Maxwell Krohn edited this page Dec 12, 2011 · 15 revisions

How To Install

At present, OKWS services are built on top of the sfslite. To build OKWS services on your machine, you'll first need a reasonable installation of SFS, an installation of the OKWS core services and libraries, and finally, a development directory that allows you to build and link against the OKWS libraries. This document will step through the key points of this installation process, and will also detail some common configuration options.


Eventually, OKWS should not have any requirements aside from the SFS libraries. However, you will find that it works best if you first install the following libraries:

  • MySQL. Eventually, you'll probably want to use a database back-end for your web services, and we've built convenient wrapper libraries for the MySQL database libraries. OKWS should be compatible with versions 3.X and 4.X, although the latter is probably better tested. On Linux FC3 (and probably other Linux platforms too), you'll need both the ''mysql'' and the ''mysql-devel'' packages.
  • Dmalloc. You'll most likely run into memory leaks or memory corruptions with your software. SFS and OKWS have good support for Dmalloc.

Source and Build Directories

All packages in the OKWS chain support out-of-directory builds. This means that the source code, and the resulting object files can live in two different locations, even across two different filesystems. On a typical setup, one's source directories might be on an NFS mount, while the build directories will be on local disk (it's slow and a bad idea to be writing object files over NFS). Thus, we recommend making two directories: srcdir and builddir.

Installing SFS

If you already have SFS installed on your machine, you can probably skip this step. However, it might be useful to build SFS without optimization, and with use of the Dmalloc library, to assist in the debugging of your OKWS scripts. We offer a way to install a globally accessible SFS build on your machine without disrupting your current installation.

We're currently maintaining a version of the SFS libraries that can be built independent of the higher-level SFS applications. On some machines, building the full SFS distribution might take a while, so our sfslite distribution can be safely substituted for the full build.

From Anonymous GitHub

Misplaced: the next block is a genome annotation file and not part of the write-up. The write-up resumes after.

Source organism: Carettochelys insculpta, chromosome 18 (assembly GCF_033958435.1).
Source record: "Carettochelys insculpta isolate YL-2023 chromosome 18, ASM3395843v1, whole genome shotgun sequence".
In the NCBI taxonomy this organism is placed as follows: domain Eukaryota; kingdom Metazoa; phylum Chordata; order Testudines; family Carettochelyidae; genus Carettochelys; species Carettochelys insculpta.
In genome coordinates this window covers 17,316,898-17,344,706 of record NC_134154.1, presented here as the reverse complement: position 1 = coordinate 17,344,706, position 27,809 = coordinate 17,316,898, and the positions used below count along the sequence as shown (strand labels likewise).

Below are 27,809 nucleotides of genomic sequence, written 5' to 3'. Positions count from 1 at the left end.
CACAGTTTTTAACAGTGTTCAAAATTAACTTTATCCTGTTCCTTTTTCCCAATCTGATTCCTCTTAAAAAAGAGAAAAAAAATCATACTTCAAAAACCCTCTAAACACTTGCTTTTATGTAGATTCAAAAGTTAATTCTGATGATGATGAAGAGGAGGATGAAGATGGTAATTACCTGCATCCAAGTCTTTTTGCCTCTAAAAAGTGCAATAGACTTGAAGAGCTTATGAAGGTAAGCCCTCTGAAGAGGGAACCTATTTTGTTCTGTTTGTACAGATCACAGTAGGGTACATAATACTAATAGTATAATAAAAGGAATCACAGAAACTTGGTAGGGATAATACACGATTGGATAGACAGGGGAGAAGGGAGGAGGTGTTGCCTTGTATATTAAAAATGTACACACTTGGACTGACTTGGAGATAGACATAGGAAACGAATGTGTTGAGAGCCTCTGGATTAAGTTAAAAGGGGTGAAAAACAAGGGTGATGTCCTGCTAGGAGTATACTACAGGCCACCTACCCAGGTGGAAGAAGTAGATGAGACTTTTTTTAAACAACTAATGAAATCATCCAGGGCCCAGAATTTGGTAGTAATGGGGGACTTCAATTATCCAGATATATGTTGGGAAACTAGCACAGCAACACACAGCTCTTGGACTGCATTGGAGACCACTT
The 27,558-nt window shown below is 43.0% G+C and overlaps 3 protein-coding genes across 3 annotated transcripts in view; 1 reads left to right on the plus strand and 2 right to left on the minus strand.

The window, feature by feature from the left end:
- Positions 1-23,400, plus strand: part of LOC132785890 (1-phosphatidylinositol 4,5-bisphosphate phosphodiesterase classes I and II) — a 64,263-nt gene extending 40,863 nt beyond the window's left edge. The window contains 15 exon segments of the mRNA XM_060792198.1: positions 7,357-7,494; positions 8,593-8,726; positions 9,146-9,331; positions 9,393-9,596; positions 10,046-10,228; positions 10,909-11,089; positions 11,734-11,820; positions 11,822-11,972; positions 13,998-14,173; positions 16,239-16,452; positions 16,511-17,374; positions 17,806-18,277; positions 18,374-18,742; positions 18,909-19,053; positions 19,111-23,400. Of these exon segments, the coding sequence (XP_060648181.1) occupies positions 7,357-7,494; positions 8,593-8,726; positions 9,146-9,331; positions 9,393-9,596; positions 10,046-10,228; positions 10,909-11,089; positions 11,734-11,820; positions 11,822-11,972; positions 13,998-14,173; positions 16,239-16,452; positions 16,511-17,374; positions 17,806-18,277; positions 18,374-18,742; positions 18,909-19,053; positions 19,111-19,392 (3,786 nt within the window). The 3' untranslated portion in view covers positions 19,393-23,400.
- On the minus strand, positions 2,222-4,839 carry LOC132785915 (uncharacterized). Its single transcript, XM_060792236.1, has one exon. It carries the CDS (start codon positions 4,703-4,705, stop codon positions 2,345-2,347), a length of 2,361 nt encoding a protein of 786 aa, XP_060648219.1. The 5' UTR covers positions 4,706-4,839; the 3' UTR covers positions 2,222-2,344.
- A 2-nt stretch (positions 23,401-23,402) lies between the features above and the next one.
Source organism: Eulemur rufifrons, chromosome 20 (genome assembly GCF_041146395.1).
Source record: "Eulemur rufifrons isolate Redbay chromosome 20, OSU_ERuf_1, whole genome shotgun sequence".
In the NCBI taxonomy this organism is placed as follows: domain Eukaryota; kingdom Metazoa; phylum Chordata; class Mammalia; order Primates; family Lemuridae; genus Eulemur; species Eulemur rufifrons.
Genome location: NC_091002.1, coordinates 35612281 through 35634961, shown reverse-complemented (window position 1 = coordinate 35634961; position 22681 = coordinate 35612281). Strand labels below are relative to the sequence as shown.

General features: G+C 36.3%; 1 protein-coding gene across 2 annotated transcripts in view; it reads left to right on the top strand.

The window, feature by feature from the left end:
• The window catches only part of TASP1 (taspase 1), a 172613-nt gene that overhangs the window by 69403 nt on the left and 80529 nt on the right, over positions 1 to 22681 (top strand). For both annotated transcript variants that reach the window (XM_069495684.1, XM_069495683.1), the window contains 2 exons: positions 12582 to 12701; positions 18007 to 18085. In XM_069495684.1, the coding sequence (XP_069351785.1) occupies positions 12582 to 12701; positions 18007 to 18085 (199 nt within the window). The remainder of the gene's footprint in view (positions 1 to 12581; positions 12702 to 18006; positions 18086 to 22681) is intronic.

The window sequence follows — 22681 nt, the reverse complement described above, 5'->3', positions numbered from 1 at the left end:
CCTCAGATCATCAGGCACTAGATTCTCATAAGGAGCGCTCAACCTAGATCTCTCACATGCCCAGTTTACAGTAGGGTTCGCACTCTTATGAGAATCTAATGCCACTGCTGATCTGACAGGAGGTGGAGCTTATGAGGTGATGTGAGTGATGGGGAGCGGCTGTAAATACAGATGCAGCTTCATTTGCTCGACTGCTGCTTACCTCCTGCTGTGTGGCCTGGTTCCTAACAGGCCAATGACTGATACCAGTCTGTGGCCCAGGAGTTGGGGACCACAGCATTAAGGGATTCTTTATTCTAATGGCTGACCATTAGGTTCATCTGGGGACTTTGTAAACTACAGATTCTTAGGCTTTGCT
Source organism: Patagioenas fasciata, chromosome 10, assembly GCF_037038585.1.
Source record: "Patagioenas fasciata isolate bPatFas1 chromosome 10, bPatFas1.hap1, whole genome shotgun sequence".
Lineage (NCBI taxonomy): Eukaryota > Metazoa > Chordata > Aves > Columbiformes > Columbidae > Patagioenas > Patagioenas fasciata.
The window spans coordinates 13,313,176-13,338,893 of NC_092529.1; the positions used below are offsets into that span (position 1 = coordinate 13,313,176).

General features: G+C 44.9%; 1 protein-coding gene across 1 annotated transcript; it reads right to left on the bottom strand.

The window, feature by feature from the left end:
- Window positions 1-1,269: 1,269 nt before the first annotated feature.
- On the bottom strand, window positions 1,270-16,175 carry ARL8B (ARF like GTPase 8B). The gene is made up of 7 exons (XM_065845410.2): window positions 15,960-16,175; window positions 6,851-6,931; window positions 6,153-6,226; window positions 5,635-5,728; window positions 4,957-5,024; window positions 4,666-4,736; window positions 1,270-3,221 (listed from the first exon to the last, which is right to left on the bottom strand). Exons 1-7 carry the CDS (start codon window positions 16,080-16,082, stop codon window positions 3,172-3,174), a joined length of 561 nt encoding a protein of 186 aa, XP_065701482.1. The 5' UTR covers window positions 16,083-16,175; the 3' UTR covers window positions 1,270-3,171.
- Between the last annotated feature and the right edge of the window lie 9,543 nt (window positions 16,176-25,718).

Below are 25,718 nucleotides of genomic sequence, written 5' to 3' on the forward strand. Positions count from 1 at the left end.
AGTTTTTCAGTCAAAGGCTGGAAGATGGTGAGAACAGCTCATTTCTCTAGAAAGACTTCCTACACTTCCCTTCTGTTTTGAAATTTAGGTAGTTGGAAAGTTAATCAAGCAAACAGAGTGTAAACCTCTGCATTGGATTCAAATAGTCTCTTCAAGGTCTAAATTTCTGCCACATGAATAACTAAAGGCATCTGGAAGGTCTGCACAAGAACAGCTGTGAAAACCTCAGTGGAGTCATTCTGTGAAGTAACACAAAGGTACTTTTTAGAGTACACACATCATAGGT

Clone our repo:

% git clone

This checks out a copy of the sfslite sources and places them in the sfslite directory on your machine. Change into your source directory and generate the appropriate configuration scripts.

% cd sfslite
% sh setup.gnu -f -i -s

Now you can build sfslite. To do this, first make a build directory to build the SFS object files. This might be a temporary directory, but it also might be useful to have the SFS objects around for future reference. Then, you're ready to configure and build:

% cd <builddir>
% mkdir sfslite-1.2
% cd sfslite-1.2
% <srcdir>/sfslite/cfg --with-mode=shdbg
% gmake

In this example, we're building sfslite in "shdbg" mode (shared debug mode). Shared debug mode will automatically link against the Dmalloc library, will use shared linking, and will not optimize. It will also set the //build-tag// equal to shdbg. This tag determines installation directories as follows:

Library Directory Binary Directory Include Directory
/usr/local/lib/sfslite/build-tag /usr/local/lib/sfslite/build-tag /usr/local/include/sfslite/build-tag

We could have also given the configure script (cfg) the mode lite, which has optimization -O2, no Dmalloc linking, and sets the build-tag to lite.

Finally, install sfslite:

% su root
# gmake install

Installing OKWS

Clone from github:

% git clone

Now, build a configuration script as usual:

% cd okws
% sh setup.gnu -f -i -s

Next, switch to your build directory, to configure and build OKWS:

% cd <builddir>
% mkdir okws
% cd okws
% <srcdir>/okws/cfg --with-mode=shdbg
% gmake

Again, we're building with debug mode, which sets the same debugging option as above, looks for the SFS build with the same shdbg tag, and finally sets the build tag for OKWS to be shdbg. You can specify custom build tags with the --with-tag=<tag> option. You can link against specific installed builds of SFS with the --with-sfstag=<tag> option. There's a host of build options available, which you can access with ./configure --help. Also note that setting the DEBUG, CC, and CXX environment variables prior to running configure will set compiler debug flags, the C compiler, and the C++ compiler, respectively. Also note that cfg is a lite script that writes your configure options to a file in your build directory, and then calls configure as normal. This way, if you ever need to reconfigure, just run ./cfg from your OKWS build directory.

Finally, you can install your OKWS libraries, headers and executables:

% su root
# gmake install

As before, this will yield the following install configuration:

Library Directory Binary Directory Include Directory
/usr/local/lib/okws/build-tag /usr/local/lib/okws/build-tag /usr/local/include/okws/build-tag


Also, you'll need to setup your log directories so that your logger can write there. This of course depends on where your log files are, and what permissions your logger runs with. See ''okws_config'' for more details. For our setup, we would do:

% mkdir /var/okws/log
% chown www /var/okws/log
% chmod 744 /var/okws/log